When we stopped using physical photo albums and started putting our holiday snaps on Facebook, who was in charge of making sure those photos did not get lost? Yes, Facebook. Not you, but a faceless corporation. Don’t worry, I’m not going to spend this post shitting on Facebook. I’ve already done that enough and frankly they do not deserve this much attention.
So a few weeks ago, Myspace ‘lost’ a heap of data in a migration project. Most of this was music, so if you were a person using Myspace to promote your band, anything from before 2016 is now gone. If you were a person who used to use Myspace as their main internet-hang (AKA a millennial), there’s also a chance that much of your profile is now in tatters.
Okay sure, this seems unimportant on the surface, but Myspace is a key part of internet history - it makes up several threads of the rich web-tapestry we have today. For better or for worse it is where your online 14-year-old self is stored. It’s where you go when you think ‘wow I haven’t REALLY cringed at anything for a while’. It’s exactly what Shad was talking about when he wrote this love letter to the internet.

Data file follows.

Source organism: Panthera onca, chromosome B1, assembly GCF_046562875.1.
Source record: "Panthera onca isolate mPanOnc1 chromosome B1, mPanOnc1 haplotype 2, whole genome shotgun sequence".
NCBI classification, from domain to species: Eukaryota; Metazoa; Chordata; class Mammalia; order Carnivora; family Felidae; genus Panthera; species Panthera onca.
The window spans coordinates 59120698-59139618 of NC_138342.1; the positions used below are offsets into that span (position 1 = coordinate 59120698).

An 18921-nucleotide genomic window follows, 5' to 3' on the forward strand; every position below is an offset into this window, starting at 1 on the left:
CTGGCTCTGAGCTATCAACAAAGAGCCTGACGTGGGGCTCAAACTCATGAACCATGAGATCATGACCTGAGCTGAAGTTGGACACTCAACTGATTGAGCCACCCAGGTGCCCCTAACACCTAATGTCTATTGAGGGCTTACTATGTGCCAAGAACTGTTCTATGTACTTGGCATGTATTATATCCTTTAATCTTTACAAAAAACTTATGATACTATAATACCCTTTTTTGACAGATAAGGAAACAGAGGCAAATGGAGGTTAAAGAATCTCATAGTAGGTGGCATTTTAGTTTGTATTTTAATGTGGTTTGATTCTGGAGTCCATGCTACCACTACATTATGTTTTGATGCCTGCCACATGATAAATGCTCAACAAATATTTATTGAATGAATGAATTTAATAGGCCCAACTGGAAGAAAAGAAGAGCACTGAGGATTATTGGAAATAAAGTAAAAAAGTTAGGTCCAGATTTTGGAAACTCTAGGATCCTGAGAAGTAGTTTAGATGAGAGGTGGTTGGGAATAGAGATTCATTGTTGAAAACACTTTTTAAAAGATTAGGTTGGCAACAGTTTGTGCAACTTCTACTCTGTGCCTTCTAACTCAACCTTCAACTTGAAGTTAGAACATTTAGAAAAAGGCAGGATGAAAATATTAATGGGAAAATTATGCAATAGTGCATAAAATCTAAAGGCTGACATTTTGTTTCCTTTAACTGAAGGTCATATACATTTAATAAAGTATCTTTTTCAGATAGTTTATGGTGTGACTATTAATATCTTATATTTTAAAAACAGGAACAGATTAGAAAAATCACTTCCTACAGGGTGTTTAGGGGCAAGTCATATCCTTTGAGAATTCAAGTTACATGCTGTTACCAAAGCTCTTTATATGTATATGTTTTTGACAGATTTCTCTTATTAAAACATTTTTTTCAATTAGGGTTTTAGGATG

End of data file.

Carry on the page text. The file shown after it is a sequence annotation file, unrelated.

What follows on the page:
But now, because of a ‘mistake’ it basically could be gone. Your Myspace profile was in many ways yours - you created it, you uploaded photos, you decorated it with disgusting, laggy, animated backgrounds. So yeah, it was yours. But not entirely, because the ones ‘looking after it’ went and lost it. Cool, great.
I mean, this is a nowadays equivalent of losing all your possessions in a house fire… Except, they aren’t possessions. It’s definitely more complicated than that. Old online profiles are special. They’re weird little scrap books of who you once were. Intangible relics that cannot be reproduced; impressions of your past self that exist only online.
And that’s the problem, really: online storage. Who’s in charge of it? Definitely someone that is not you. Do they care about your memories as much as you do? No, of course not. The recent Myspace hiccup (burp, fart, whatever) is excellent proof of this. You may want your Myspace profile to just disappear forever because it’s embarrassing, but the point is you should be the one who has control over this. What if your current Facebook profile disappeared tomorrow? That could suck.